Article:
Who's Up For A DIRTY HARRY Remake? - Warped Factor - Words in the Key of Geek.

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Who's Up For A DIRTY HARRY Remake?

Tom Pheby wants to know if you feel lucky?

I'm starting a campaign to remake the classic 'Dirty Harry' films. It's long overdue in my mind. After all Hollywood has gone through many phases over the years and has recycled everything apart from the gummy bears, so why not Dirty Harry?

Lets deal with the first issue, finding someone with the necessary gravitas to play the part. At first glance the options seem rather limited but hold on .... I may have found the solution ... Hugh Jackman. Why not?

He has the presence and stature to rework the character, and could certainly bring something new and exciting to the role (but perhaps minis the adamantium claws). A case could also be made for casting Jackman purely on the basis that he can grow and maintain a magnificent pair of sideburns and sneer freely in almost any situation, merited or not.

The Detective was a prowling, growling mass of anger and aggression, who was just as likely to shoot you for loitering as he were to pop a cap at you for looking shifty, or just for serving him a cold coffee and a stale bagel .

Harry Callaghan was brilliantly bought to life on the big screen by the whispering and quiff wearing Clint Eastwood back in 1971 at a time when political correctness was still being breast fed.

Callaghan's idiosyncratic style of crime solving involved shooting suspects first with a very big gun and then asking pertinent questions whilst they were on life support, a ploy which rarely failed to get results.

Anyone going to the cinema in the 70's expecting a complicated cerebral plot would have been disappointed. Dirty Harry wasn't that type of film, it was an action film that bought out the vigilante in all of us and made us cheer as the bad guy got his comeuppance.

Directed by Don Siegel, it set a style and tone not too dissimilar to the Dark Knight films, where punishment in any shape or form was preferable to a slap on the wrist or no action at all, and elsewhere it has certainly been copied to death over the years in terms of its tone.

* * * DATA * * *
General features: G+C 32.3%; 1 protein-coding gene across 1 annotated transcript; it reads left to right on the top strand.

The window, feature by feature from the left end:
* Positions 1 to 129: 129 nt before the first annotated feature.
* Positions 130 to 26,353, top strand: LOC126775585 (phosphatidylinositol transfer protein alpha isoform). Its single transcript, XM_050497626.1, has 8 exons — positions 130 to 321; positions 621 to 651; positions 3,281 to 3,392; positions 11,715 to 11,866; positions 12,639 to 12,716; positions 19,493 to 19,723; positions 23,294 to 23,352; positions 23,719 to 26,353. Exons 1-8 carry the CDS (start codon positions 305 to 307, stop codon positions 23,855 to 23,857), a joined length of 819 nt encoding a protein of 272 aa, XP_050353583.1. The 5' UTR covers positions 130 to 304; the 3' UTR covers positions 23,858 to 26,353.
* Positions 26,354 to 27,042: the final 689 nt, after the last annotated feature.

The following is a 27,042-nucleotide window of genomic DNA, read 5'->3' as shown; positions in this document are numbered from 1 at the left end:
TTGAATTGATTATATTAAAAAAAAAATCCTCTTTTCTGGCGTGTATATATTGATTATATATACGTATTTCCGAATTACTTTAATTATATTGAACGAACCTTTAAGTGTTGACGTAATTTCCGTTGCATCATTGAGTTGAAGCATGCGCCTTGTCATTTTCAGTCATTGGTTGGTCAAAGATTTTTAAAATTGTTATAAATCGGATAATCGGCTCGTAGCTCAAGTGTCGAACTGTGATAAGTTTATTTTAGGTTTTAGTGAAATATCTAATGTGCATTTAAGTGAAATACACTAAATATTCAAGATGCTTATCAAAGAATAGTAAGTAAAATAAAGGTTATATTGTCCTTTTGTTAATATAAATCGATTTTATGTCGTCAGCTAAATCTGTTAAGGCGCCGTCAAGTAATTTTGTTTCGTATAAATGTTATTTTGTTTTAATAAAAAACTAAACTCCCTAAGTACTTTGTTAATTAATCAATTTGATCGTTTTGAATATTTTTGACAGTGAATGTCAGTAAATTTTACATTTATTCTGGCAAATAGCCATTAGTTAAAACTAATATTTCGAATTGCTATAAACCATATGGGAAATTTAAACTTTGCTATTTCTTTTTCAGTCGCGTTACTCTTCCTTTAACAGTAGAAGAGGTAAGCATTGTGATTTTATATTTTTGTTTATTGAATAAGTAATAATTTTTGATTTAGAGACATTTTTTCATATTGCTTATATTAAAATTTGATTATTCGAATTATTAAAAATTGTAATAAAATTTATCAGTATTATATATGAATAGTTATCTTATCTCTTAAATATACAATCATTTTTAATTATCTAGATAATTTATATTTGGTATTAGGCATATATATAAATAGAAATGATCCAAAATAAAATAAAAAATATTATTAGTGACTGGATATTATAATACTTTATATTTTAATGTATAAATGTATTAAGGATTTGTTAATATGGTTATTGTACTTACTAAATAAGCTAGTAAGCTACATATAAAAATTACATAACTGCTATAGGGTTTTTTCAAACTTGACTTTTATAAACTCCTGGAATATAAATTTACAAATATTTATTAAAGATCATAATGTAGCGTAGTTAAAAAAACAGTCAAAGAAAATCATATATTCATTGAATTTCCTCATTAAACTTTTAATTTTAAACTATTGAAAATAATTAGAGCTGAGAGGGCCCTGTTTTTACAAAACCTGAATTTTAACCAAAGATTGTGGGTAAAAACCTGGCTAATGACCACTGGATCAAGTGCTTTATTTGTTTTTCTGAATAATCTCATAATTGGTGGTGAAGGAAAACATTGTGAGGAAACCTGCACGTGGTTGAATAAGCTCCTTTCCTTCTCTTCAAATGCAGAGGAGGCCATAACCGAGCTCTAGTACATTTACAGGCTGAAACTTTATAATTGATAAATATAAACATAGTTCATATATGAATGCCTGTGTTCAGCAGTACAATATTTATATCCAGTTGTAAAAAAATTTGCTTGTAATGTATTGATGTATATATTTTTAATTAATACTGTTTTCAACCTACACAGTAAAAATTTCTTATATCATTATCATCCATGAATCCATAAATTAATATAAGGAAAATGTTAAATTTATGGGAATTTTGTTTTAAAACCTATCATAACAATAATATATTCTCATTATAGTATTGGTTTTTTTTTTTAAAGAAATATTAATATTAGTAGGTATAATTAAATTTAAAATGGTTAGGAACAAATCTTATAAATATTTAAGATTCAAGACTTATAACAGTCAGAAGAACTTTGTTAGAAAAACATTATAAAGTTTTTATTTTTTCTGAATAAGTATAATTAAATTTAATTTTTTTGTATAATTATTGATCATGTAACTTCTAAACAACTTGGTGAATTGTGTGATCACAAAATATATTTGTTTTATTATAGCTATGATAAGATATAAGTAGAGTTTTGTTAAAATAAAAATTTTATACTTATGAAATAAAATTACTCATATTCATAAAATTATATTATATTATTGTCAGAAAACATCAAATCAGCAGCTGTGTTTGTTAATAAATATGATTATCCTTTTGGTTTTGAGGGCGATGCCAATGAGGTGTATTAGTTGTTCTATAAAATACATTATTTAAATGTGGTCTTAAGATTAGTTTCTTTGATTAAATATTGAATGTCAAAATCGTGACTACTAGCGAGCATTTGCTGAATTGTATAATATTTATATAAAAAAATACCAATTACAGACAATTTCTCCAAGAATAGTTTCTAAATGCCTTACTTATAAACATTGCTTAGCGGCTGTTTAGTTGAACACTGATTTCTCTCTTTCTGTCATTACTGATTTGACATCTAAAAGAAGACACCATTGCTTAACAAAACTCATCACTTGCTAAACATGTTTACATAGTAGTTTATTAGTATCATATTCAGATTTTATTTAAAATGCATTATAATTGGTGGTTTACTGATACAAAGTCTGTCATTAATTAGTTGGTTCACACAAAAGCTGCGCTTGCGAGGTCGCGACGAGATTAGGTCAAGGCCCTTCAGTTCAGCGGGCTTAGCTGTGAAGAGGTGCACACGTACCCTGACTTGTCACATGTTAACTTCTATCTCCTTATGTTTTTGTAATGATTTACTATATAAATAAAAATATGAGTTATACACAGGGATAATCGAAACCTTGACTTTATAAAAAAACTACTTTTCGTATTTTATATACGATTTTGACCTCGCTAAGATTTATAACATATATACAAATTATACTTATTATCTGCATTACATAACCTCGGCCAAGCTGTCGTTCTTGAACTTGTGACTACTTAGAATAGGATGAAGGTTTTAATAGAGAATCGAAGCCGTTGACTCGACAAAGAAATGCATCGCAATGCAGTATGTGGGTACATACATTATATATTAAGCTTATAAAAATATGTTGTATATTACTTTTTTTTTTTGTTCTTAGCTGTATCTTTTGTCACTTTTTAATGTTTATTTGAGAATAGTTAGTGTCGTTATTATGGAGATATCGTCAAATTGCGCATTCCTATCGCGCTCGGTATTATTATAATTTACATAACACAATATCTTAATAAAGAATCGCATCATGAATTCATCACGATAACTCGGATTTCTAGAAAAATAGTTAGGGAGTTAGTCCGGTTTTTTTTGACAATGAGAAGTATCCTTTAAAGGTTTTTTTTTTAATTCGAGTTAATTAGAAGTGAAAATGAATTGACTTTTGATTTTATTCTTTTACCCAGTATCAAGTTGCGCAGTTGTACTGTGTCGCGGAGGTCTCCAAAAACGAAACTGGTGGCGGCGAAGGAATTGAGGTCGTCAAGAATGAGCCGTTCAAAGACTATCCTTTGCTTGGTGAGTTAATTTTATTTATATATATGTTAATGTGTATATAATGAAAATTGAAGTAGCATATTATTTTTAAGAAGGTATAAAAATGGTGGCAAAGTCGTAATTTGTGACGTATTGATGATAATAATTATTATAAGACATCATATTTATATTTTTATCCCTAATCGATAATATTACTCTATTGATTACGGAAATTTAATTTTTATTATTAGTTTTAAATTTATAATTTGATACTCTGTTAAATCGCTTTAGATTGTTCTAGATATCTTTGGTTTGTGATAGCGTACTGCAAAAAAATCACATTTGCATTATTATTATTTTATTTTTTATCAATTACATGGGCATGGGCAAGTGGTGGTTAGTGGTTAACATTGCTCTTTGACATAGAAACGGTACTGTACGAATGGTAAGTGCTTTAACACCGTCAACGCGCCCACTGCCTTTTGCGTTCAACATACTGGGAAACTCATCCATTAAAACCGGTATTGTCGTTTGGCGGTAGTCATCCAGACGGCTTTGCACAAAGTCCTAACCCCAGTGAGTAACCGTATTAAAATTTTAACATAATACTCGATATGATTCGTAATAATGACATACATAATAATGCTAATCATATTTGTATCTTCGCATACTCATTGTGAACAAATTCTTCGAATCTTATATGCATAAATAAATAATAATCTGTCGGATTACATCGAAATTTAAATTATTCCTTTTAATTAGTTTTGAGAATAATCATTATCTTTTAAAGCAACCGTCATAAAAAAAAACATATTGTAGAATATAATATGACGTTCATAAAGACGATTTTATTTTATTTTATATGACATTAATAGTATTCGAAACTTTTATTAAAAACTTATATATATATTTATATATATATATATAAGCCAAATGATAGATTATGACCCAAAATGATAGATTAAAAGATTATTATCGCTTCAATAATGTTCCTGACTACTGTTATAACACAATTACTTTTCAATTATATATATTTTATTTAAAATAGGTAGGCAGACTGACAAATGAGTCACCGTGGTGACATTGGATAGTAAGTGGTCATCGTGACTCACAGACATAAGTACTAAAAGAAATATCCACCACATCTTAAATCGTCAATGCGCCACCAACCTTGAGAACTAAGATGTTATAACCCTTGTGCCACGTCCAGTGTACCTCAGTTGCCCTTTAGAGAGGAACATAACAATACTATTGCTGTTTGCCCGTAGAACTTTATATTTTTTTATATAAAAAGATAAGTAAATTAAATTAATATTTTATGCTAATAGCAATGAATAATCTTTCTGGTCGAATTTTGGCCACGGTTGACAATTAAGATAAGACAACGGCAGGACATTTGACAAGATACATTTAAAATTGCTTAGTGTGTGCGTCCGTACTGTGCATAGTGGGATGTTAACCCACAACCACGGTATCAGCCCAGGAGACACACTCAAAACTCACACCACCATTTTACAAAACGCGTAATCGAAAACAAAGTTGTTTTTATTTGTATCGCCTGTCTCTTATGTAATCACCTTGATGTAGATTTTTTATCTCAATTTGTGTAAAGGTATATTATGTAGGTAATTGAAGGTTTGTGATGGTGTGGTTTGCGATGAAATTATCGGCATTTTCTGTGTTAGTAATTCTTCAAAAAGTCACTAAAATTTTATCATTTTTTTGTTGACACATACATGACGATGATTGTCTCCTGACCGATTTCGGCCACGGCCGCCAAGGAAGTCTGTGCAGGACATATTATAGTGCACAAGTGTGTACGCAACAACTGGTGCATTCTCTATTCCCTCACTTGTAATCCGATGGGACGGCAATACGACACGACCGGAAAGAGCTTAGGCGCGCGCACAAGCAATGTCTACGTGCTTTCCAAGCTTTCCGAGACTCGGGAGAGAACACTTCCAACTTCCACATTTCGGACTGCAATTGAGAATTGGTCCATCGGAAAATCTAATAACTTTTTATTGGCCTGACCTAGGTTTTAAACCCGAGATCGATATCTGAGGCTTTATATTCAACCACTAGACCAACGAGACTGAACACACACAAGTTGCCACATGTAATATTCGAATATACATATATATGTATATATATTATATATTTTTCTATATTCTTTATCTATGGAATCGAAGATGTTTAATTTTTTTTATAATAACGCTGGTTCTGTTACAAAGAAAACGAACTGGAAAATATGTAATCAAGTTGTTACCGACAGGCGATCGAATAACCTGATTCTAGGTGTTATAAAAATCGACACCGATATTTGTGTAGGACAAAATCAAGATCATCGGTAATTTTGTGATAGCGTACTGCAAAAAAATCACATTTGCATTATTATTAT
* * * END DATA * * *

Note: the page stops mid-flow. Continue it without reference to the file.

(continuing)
At a time when the public wanted an imperfect hero with a broken moral compass to dispatch villains to an early grave rather than processing paperwork and cluttering up prisons, Eastwood conveyed the sceptical San Franciscan Detective perfectly.

The Film came in for heavy criticism on its release with The New Yorker's critic, Pauline Kael labelling it "fascist", whilst others poured scorn on its cavalier style and lack of humanity. But they are probably missing the point and the mood of the time, which was not lost on either its director or Eastwood himself.

Eastwood openly summed up the attraction to the role by saying:
"Of course people built a lot of connotations into the film that weren't necessarily there.

Being a contrary sort of person, I figured there had been enough politically correct crap going around. The police were not held in great favour particularly, the Miranda decisions had come down [forcing police to read arrested suspects their rights], people were thinking about the plight of the accused. I thought, 'Let's do a picture about the plight of the victim.'"
And that is exactly what Dirty Harry is about - pricking consciences. Picking scabs to reveal the feelings of the masses about the law, it's failure to protect those that need it the most, and by putting bureaucracy under the microscope in a brutally honest way.

Eastwood's almost lackadaisical style and sharp delivery ensured it was a hit for people looking for hope in a broken and seemingly lawless society, one where a criminals rights were more important than the crime they committed .

The plot was probably written on the back of a napkin over a hearty lunch between Harry Julian Fink,
R.M. Fink, and Jo Heims (who strangely remained uncredited).

The yarn simply revolves around a vicious psychopath known as the Zodiac killer (Andy Robinson) who goes on a killing spree and holds the city to ransom. Callaghan sets about capturing the lunatic only to find that when he does the law allows him to wriggle free to pick up where he left off.

In any other film that would have been that, but Siegal and Eastwood had an ace up the sleeve which ensured Callaghan would use any means to dispense justice even if it cost him his job.

Andy Robinson is magnificent as the villain (Zodiac) who makes your stomach churn, especially when he abducts a group of school children on a bus and the full extent of his psychotic behaviour is revealed.

The movie's now dated, henceforth my campaign, but it remains one of the very best of its type, stuffed with action and with the ability to provoke thought about what we want from justice or what type of justice we are getting. Sign up Hugh, but don't dare get rid of the catchphrase - "Do you feel lucky?"
"No wonder I'm shooting people , have you seen the jacket I'm wearing?"

Script Writer, Poet, Blogger and junk television specialist. Half English, half Irish and half Alsatian, Tom is well known for insisting on being called Demetri for reasons best known to himself. A former film abuser and telly addict who shamefully skulks around his home town of Canterbury after dark dressed as Julie Andrews. Follow Tom on Twitter

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